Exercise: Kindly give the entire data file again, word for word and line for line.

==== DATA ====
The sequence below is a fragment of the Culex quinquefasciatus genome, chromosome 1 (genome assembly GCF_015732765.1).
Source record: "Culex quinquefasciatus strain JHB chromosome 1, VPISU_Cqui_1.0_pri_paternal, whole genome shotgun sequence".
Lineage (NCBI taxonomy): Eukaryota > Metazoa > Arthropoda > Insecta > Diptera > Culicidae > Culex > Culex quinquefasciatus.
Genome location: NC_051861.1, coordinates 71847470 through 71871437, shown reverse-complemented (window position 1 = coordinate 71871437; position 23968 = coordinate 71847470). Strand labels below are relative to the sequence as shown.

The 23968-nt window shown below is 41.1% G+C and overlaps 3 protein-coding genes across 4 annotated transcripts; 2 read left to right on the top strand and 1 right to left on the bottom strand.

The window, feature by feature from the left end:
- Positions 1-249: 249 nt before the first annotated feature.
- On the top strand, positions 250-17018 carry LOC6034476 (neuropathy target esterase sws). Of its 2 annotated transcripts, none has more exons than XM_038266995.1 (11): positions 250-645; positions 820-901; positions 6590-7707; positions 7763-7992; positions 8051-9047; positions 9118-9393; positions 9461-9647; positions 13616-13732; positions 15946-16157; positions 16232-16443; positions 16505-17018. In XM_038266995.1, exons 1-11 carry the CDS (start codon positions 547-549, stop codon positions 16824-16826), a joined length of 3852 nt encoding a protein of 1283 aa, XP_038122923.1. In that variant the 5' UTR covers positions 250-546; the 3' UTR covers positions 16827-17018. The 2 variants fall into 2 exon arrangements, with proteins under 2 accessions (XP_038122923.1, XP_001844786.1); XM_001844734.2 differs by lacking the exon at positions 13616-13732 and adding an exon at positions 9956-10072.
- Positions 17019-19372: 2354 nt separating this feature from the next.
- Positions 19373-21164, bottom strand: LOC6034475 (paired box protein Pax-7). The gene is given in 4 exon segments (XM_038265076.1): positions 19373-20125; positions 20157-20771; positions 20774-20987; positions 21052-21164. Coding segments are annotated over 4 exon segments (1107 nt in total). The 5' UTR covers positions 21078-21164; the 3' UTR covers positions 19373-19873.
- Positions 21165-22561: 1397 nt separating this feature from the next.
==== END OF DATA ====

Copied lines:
The sequence below is a fragment of the Culex quinquefasciatus genome, chromosome 1 (genome assembly GCF_015732765.1).
Source record: "Culex quinquefasciatus strain JHB chromosome 1, VPISU_Cqui_1.0_pri_paternal, whole genome shotgun sequence".
Lineage (NCBI taxonomy): Eukaryota > Metazoa > Arthropoda > Insecta > Diptera > Culicidae > Culex > Culex quinquefasciatus.
Genome location: NC_051861.1, coordinates 71847470 through 71871437, shown reverse-complemented (window position 1 = coordinate 71871437; position 23968 = coordinate 71847470). Strand labels below are relative to the sequence as shown.

The 23968-nt window shown below is 41.1% G+C and overlaps 3 protein-coding genes across 4 annotated transcripts; 2 read left to right on the top strand and 1 right to left on the bottom strand.

The window, feature by feature from the left end:
- Positions 1-249: 249 nt before the first annotated feature.
- On the top strand, positions 250-17018 carry LOC6034476 (neuropathy target esterase sws). Of its 2 annotated transcripts, none has more exons than XM_038266995.1 (11): positions 250-645; positions 820-901; positions 6590-7707; positions 7763-7992; positions 8051-9047; positions 9118-9393; positions 9461-9647; positions 13616-13732; positions 15946-16157; positions 16232-16443; positions 16505-17018. In XM_038266995.1, exons 1-11 carry the CDS (start codon positions 547-549, stop codon positions 16824-16826), a joined length of 3852 nt encoding a protein of 1283 aa, XP_038122923.1. In that variant the 5' UTR covers positions 250-546; the 3' UTR covers positions 16827-17018. The 2 variants fall into 2 exon arrangements, with proteins under 2 accessions (XP_038122923.1, XP_001844786.1); XM_001844734.2 differs by lacking the exon at positions 13616-13732 and adding an exon at positions 9956-10072.
- Positions 17019-19372: 2354 nt separating this feature from the next.
- Positions 19373-21164, bottom strand: LOC6034475 (paired box protein Pax-7). The gene is given in 4 exon segments (XM_038265076.1): positions 19373-20125; positions 20157-20771; positions 20774-20987; positions 21052-21164. Coding segments are annotated over 4 exon segments (1107 nt in total). The 5' UTR covers positions 21078-21164; the 3' UTR covers positions 19373-19873.
- Positions 21165-22561: 1397 nt separating this feature from the next.